Trivia time!

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Re: Trivia time!

Postby Karlsweldt » Wed Feb 10, 2016 4:43 pm

What is a "banjo fitting"? Checking to see if one feels right in your hands?
Might be a good idea!

A "banjo fitting" is often found on brake, fuel and oil lines on vehicles. A 'donut' shape, with a hollow center and mated to the end of a hose or metal tube on one edge. Soft copper washers seal each side to the device hub and fastening bolt. The bolt would be hollow for fluid flow.
https://en.wikipedia.org/wiki/Banjo_fitting

What size was the first floppy disk used with computers?

The first floppy disk size was 8 inches, and held about 80 KB of data. First used by IBM in 1971.
Prior to that, data or info was stored on "punch cards". The disk could hold up to an equal of 3,000 "punch cards" in data!
http://www-03.ibm.com/ibm/history/ibm10 ... kthroughs/
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Re: Trivia time!

Postby Karlsweldt » Mon Apr 04, 2016 3:25 pm

Today, April 04, 2016, was a 'square root' day. The square root of 16 is 4.. or 4x4=16.
The last 'square root' day was March 3rd, 2009. The next occurrence will be May 5th, 2025.
http://blogs.scientificamerican.com/obs ... erwhelmed/
Can you believe that April 02 of this year was "peanut butter and jelly" day?
We also almost had a "Pi day" this year. (03.14)
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Re: Trivia time!

Postby Karlsweldt » Fri Apr 29, 2016 5:45 am

We always see the 'checkered flag' used at the finish of a race. Who was the person that made and first used same?

First use was the 1906 Vanderbilt Cup race on Long Island, NYC.
Designed by Sidney Waldon, who worked for the Packard Motor Company.
Originally intended for notifying drivers of 'checkpoints' along the race course.
But in 1980, the trend became that twin checkered flags were waved at the end of the race.
Today, only one checkered flag is waved at the end of a race.
Checkpoints are now marked with pole flags of different colors or mile post markers.
A 'co-pilot' or 'associate' riding with the driver keeps tab on the course for speed, time, and markers.
The driver only drives, with timed cues from the 'co-pilot'.

CATV is a common feature in many homes. Who developed the idea, and when/where?

Leroy "Ed" Parsons is regarded as the 'father' of CATV. In the late 1940s, he noted a TV station in Seattle, WA. was going on air. His home town of Astoria, Oregon, was too distant to get a good signal. So he designed and built an RF amplifier, mounted with a high-gain antenna on the roof of a nearby hotel, and piped the boosted signal to his home.
In only a few months, neighbors wanted to be on his system to get TV signals!
A monument was erected in 1968 on nearby Coxcomb Hill to commemorate the first 'community' CATV system in the U.S.
The TV station? KRSC-TV, Seattle, WA. Mr. Parsons was an experienced electronics engineer.
TV signals do not travel more than about 60 miles before becoming greatly attenuated (lose strength). And must be line-of-sight.
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Re: Trivia time!

Postby Karlsweldt » Thu Jul 21, 2016 5:21 am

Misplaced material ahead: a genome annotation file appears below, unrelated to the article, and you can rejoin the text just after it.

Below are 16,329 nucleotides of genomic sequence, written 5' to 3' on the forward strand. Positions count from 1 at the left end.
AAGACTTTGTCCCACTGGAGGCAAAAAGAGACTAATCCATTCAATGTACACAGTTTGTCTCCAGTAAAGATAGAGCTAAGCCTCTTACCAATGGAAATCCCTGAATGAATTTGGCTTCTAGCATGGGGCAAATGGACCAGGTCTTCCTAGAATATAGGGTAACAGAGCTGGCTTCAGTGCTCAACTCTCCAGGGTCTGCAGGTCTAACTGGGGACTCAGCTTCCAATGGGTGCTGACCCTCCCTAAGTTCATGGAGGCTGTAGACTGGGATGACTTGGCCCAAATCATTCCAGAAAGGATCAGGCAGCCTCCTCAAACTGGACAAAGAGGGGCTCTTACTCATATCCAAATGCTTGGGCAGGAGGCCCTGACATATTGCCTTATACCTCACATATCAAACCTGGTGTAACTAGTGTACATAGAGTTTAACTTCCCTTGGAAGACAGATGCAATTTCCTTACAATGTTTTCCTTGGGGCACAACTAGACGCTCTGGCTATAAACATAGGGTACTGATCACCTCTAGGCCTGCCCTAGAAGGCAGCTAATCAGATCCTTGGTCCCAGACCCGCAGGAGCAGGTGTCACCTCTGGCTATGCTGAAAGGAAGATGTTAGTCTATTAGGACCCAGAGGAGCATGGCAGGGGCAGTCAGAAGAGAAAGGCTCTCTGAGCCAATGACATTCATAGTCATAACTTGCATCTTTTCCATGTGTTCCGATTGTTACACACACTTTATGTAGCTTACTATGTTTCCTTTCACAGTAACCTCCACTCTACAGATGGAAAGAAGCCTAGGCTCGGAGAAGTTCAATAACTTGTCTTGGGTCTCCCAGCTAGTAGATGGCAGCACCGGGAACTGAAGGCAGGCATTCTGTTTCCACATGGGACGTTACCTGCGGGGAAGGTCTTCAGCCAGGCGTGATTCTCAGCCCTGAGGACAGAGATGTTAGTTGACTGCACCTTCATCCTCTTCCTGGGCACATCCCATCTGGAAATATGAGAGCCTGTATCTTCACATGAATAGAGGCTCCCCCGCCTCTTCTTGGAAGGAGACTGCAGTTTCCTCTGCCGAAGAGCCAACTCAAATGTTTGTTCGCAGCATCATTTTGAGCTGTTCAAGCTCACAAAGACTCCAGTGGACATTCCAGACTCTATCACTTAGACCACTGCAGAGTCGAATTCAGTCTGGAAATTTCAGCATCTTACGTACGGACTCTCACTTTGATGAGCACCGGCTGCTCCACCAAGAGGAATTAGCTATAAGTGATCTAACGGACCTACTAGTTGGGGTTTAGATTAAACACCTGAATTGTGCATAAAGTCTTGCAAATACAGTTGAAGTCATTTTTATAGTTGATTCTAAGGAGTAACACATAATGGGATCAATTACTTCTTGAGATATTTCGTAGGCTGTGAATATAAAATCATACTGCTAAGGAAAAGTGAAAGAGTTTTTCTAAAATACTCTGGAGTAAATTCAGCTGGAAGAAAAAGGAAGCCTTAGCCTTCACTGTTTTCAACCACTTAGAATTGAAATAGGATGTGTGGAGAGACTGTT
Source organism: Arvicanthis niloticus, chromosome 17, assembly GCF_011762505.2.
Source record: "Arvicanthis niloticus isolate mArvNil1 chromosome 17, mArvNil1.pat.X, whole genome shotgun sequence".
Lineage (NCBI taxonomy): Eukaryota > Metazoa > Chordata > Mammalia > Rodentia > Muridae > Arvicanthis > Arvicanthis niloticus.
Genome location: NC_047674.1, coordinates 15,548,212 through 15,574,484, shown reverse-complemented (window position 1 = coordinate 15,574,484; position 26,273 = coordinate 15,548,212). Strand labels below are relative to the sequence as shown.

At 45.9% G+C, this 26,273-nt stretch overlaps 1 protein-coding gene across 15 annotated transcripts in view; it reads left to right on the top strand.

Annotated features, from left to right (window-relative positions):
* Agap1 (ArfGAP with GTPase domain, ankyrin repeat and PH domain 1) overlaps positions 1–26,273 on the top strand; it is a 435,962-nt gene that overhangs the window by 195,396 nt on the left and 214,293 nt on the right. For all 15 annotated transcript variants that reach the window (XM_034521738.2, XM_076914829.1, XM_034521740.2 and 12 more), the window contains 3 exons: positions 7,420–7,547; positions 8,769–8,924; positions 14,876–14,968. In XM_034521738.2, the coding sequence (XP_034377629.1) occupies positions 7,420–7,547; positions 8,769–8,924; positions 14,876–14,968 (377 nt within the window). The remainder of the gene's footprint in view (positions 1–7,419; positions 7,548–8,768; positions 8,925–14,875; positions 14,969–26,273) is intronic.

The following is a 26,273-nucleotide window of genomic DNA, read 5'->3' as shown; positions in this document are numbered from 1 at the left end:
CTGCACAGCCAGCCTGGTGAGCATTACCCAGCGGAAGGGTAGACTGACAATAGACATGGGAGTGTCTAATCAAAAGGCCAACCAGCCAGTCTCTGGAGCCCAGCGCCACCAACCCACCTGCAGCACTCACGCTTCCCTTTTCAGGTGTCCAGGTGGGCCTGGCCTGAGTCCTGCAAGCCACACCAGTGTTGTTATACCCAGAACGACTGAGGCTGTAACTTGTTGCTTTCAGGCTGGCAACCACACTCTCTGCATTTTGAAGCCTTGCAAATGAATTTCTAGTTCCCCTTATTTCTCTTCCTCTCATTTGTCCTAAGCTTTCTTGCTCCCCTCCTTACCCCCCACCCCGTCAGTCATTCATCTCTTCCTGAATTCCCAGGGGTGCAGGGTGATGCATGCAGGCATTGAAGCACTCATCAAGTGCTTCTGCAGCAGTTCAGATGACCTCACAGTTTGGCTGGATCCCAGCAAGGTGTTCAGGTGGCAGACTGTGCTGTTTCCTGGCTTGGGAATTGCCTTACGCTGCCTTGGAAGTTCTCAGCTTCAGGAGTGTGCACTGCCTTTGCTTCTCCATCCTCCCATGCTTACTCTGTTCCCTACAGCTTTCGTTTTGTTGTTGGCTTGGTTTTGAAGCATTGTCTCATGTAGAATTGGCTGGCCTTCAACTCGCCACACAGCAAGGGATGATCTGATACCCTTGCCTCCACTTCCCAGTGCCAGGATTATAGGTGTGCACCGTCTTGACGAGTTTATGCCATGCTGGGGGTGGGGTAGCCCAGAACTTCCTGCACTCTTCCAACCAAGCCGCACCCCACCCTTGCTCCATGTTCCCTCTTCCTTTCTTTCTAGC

When did the term "grunt" first be used, as to military slang?
That term was coined during the 1960s Vietnam War, when some soldiers had to carry a large amount of field equipment with them into battle.. average weight was 100 lbs!

Ever heard of or seen a "Marius Mule"?
A "Marius Mule" was the term given to Roman Legionnaires around 100 BC times, carrying shields, lances, other armor into battle. General Gaius Marius had ordered this.

Today's infantry does not fare much better as to "lightening the load". With GPS, night-vision, portable computers, body armor and such, plus personal needs, still near that 100 lbs. of back breaking weight.
Development is ongoing to create a mechanical mule that can autonomously follow one or more soldiers into battle, and carry up to 500 lbs. of equipment. Only problem is the propulsion means. Battery is quiet, but depletes quickly. Engines are noisy.
https://www.youtube.com/watch?v=hvrjgkocS40
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Re: Trivia time!

Postby Karlsweldt » Thu Dec 22, 2016 3:46 pm

Most of us have heard of a "hope" chest, a "war" chest.. or an "ice" chest. Somewhat self-explanatory.
But does anyone know what a "steam" chest is?

A "steam chest" is the part on top of a locomotive steam cylinder that drives the wheels. Inside is a sliding valve that directs pressurized steam into the cylinder and also exhausts spent steam.
http://www.animatedengines.com/locomotive.html
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Re: Trivia time!

Postby Karlsweldt » Sat Oct 14, 2017 6:52 am

"Dropping the ball".
Can apply to a lot of events, but where did the original meaning come from?
This is an old rail road term, where the train signal went red, meaning stop the train NOW. Rail road signals have the 'go' or green lamp at the top, the 'stop' or red lamp at the bottom. "Dropping the ball" meant that a light bulb or lantern inside the signal dropped from 'go' to 'stop'. Another type of signal used on rail roads was the semaphore, or movable arm. In the vertical position, that was a 'go' signal. When down to the horizontal position, 'stop'.
Hand lanterns were also used to signal the engineer, using an up-down motion to proceed.. side-to-side for stop. The speed used to move the lantern did note whether to go slow, or faster.

"High balling" is another old rail road term, where the signals show clear for a long distance.. and the train could go faster.
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